These tweets will remind you why Muslim Women's day is so important

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Elle Griffiths
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Words: Elle Griffiths

You’re probably aware that we’re just coming to the end of Women’s History Month.

But you might not also know that this year, women and feminists took a day to amplify the voices of Muslim women who are still so often overlooked in mainstream society and feminism. 

The first ever Muslim Women’s Day was held on March 27th and saw people taking to social media to share empowering images and stories of Muslim women from around the globe.

“There are so many conversations unfolding around us right now about the women’s movement and the Muslim ban, and Muslim women are rarely given the space to be heard above the noise,”  editor in chief of, Amani Al-Khatahtbeh told The Huffington Post 

Muslim women have born the brunt of the recent surge in Islamophobia , particularly those who choose to wear the hijab.

A recent survey from The Institute for Social Policy and Understanding found that Muslim women were more likely than Muslim men to report discrimination in the last year

Al-Khatahtbeh added that the day was for feminist allies to “pass the mic” to their Muslim sisters.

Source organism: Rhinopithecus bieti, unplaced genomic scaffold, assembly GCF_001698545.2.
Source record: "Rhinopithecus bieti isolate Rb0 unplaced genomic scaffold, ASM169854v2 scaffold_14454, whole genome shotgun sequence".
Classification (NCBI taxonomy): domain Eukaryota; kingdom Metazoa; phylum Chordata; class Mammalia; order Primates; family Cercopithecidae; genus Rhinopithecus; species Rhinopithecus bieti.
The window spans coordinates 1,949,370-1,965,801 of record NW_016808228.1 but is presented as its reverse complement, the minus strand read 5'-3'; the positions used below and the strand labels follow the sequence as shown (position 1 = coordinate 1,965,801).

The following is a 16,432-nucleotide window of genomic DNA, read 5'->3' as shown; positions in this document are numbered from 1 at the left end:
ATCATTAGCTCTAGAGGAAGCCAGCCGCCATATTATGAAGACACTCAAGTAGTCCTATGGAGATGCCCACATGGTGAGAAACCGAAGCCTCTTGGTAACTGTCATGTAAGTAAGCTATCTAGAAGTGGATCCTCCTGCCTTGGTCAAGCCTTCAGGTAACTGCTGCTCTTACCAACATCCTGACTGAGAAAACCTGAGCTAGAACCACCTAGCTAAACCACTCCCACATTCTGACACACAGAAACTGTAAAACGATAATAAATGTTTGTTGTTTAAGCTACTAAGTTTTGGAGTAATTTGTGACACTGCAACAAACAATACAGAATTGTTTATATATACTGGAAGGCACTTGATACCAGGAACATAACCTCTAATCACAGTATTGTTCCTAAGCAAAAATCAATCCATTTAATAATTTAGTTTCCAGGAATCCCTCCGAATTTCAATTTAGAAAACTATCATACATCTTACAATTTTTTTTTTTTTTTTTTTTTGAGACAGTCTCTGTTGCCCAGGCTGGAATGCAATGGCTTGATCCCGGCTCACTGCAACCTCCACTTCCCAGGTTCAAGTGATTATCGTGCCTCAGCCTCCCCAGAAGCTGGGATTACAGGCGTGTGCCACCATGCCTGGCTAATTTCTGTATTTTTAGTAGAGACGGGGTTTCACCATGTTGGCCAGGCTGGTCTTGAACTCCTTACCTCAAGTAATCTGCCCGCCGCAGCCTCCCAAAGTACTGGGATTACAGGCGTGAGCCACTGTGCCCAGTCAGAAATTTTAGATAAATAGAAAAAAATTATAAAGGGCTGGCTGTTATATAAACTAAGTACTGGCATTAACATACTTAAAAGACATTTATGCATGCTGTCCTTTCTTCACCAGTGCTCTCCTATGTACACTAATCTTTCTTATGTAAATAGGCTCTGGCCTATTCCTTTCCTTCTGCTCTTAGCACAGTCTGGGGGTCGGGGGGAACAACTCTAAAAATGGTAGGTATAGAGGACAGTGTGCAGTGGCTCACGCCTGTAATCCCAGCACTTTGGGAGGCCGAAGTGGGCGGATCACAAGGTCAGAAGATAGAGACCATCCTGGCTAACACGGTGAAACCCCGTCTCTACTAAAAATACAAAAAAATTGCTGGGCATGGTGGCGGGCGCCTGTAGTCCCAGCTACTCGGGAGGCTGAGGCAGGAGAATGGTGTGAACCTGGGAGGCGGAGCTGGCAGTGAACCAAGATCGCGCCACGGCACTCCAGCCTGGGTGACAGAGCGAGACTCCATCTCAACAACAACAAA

Unfortunately, some Twitter users took the opportunity to demonstrate why the day was needed by hijacking the hashtag with vile abuse and stereotypes.

Several clueless racists and right-wingers tried to imply that there was a contradiction in being both Muslim and feminist, citing tired tropes and using atrocities against women in Muslim majority countries in attempt to silence women. 

But luckily there were also plenty of strong and powerful images, quotes and stories to drown out the bigots. 

Even allies with high profiles such as Amy Poehler took time to tweet support and share a positive narrative of Muslim women.

Twitter at its very best and worst, in one day. 

Images: Twitter


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Elle Griffiths

Elle Griffiths is a freelance writer living in Brighton. She divides her time pretty evenly between despairing about American Politics, watching Mad Men re-runs and complaining about Southern Rail delays.